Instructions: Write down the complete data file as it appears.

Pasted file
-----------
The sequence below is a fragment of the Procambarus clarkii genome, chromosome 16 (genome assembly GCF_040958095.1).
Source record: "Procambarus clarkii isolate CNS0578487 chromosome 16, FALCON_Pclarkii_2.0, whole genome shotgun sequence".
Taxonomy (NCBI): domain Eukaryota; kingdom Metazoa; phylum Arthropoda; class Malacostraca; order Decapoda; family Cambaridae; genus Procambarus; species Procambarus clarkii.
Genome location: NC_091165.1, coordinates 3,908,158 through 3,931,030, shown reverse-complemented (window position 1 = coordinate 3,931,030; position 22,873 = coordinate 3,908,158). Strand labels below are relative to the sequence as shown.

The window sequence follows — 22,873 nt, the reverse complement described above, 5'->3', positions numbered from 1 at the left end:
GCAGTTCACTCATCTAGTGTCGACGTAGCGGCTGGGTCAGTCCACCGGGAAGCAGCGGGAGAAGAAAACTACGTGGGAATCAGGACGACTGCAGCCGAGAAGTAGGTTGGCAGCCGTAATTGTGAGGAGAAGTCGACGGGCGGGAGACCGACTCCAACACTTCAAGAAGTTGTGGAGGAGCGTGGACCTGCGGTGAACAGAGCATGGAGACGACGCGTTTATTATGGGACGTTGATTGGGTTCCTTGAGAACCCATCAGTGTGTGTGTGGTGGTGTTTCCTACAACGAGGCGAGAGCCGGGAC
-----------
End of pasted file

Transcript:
The sequence below is a fragment of the Procambarus clarkii genome, chromosome 16 (genome assembly GCF_040958095.1).
Source record: "Procambarus clarkii isolate CNS0578487 chromosome 16, FALCON_Pclarkii_2.0, whole genome shotgun sequence".
Taxonomy (NCBI): domain Eukaryota; kingdom Metazoa; phylum Arthropoda; class Malacostraca; order Decapoda; family Cambaridae; genus Procambarus; species Procambarus clarkii.
Genome location: NC_091165.1, coordinates 3,908,158 through 3,931,030, shown reverse-complemented (window position 1 = coordinate 3,931,030; position 22,873 = coordinate 3,908,158). Strand labels below are relative to the sequence as shown.

The window sequence follows — 22,873 nt, the reverse complement described above, 5'->3', positions numbered from 1 at the left end:
GCAGTTCACTCATCTAGTGTCGACGTAGCGGCTGGGTCAGTCCACCGGGAAGCAGCGGGAGAAGAAAACTACGTGGGAATCAGGACGACTGCAGCCGAGAAGTAGGTTGGCAGCCGTAATTGTGAGGAGAAGTCGACGGGCGGGAGACCGACTCCAACACTTCAAGAAGTTGTGGAGGAGCGTGGACCTGCGGTGAACAGAGCATGGAGACGACGCGTTTATTATGGGACGTTGATTGGGTTCCTTGAGAACCCATCAGTGTGTGTGTGGTGGTGTTTCCTACAACGAGGCGAGAGCCGGGAC